So we decided to hunker down and stay at this beautiful Casino for another night. Lunch was excellent “Route 66” hamburgers at Rockets. Having checked email and sending texts and emails to friends so they could have a good laugh at our expense, we headed back to check the trailer. Poor Run-Around-Sue was all by herself in parking lot, covered in snow. Periodically, John started the truck to charge up the battery while we ran the furnace to warm up the inside to 14C. Unfortunately, the solar panel doesn’t work in the snow, so battery power became a concern! We went back inside for Happy Hour at Rustic Kitchen. Happy Hour meant half-price wine and appetisers at $4.95. Jeremy, our friendly bartender made excellent recommendations. The food, -satay, hot crab and shrimp dip, dinner-plate size pizza and stomboli -, was superb, a definite repeat when we come back.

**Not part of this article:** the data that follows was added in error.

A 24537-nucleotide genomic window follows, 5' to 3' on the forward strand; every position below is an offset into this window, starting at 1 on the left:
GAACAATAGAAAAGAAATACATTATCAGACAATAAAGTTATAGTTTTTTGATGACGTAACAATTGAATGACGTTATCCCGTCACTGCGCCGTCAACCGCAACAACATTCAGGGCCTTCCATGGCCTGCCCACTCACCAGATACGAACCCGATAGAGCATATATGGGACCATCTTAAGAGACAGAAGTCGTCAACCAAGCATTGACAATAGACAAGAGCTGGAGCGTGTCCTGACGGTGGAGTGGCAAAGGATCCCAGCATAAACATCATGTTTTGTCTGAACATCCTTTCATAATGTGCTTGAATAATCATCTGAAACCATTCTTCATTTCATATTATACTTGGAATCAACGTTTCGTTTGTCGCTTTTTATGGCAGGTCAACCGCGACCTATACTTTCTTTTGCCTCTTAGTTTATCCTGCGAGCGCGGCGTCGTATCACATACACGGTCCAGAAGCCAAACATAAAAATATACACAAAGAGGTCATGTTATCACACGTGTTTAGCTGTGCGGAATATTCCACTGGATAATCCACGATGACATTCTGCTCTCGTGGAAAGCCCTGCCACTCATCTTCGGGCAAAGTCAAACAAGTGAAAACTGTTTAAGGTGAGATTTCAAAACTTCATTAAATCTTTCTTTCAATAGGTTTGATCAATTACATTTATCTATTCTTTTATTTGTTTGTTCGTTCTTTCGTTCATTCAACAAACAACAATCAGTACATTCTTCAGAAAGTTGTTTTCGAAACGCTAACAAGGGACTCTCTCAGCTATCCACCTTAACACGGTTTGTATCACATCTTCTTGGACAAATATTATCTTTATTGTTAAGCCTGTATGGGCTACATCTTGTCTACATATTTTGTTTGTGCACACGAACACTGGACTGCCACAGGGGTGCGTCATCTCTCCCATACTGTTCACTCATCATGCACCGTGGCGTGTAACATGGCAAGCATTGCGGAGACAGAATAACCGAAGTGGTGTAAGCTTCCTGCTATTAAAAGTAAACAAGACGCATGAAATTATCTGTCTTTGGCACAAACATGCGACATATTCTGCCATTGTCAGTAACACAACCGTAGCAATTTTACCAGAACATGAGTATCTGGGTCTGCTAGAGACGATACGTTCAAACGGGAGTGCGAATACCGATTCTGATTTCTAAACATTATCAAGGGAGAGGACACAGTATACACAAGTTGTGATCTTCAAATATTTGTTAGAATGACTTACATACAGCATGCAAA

There was light snow when we woke, but the forecast was good, so after breakfast at Johnny Rockets, we packed up and headed out. Our battery power is at 52%, but this will charge as we drive, especially if the sun comes out. Our concern is now also for the propane, as we have emptied one tank already. We decided that our Christmas present to each other will be a generator. Roads were wet, but clear.  It really looked pretty, but had cost us a day in the cold!